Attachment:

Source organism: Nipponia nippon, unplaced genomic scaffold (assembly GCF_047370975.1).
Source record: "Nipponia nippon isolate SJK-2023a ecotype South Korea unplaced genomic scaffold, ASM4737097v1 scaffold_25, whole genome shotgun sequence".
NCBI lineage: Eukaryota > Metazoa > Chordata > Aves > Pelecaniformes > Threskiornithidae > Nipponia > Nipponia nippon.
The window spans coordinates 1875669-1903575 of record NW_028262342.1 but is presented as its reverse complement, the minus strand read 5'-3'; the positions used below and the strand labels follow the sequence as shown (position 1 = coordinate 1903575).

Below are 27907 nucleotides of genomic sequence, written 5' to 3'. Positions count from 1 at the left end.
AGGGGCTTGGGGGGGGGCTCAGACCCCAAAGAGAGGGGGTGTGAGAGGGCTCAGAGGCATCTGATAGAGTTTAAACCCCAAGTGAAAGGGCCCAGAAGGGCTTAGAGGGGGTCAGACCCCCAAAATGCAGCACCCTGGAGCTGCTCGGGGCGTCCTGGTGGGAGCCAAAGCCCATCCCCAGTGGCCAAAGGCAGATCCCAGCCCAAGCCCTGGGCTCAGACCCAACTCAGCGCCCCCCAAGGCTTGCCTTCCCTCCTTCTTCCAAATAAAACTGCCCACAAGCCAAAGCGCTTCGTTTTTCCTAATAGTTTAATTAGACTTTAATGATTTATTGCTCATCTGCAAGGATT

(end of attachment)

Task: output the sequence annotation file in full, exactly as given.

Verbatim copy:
Source organism: Nipponia nippon, unplaced genomic scaffold (assembly GCF_047370975.1).
Source record: "Nipponia nippon isolate SJK-2023a ecotype South Korea unplaced genomic scaffold, ASM4737097v1 scaffold_25, whole genome shotgun sequence".
NCBI lineage: Eukaryota > Metazoa > Chordata > Aves > Pelecaniformes > Threskiornithidae > Nipponia > Nipponia nippon.
The window spans coordinates 1875669-1903575 of record NW_028262342.1 but is presented as its reverse complement, the minus strand read 5'-3'; the positions used below and the strand labels follow the sequence as shown (position 1 = coordinate 1903575).

Below are 27907 nucleotides of genomic sequence, written 5' to 3'. Positions count from 1 at the left end.
AGGGGCTTGGGGGGGGGCTCAGACCCCAAAGAGAGGGGGTGTGAGAGGGCTCAGAGGCATCTGATAGAGTTTAAACCCCAAGTGAAAGGGCCCAGAAGGGCTTAGAGGGGGTCAGACCCCCAAAATGCAGCACCCTGGAGCTGCTCGGGGCGTCCTGGTGGGAGCCAAAGCCCATCCCCAGTGGCCAAAGGCAGATCCCAGCCCAAGCCCTGGGCTCAGACCCAACTCAGCGCCCCCCAAGGCTTGCCTTCCCTCCTTCTTCCAAATAAAACTGCCCACAAGCCAAAGCGCTTCGTTTTTCCTAATAGTTTAATTAGACTTTAATGATTTATTGCTCATCTGCAAGGATT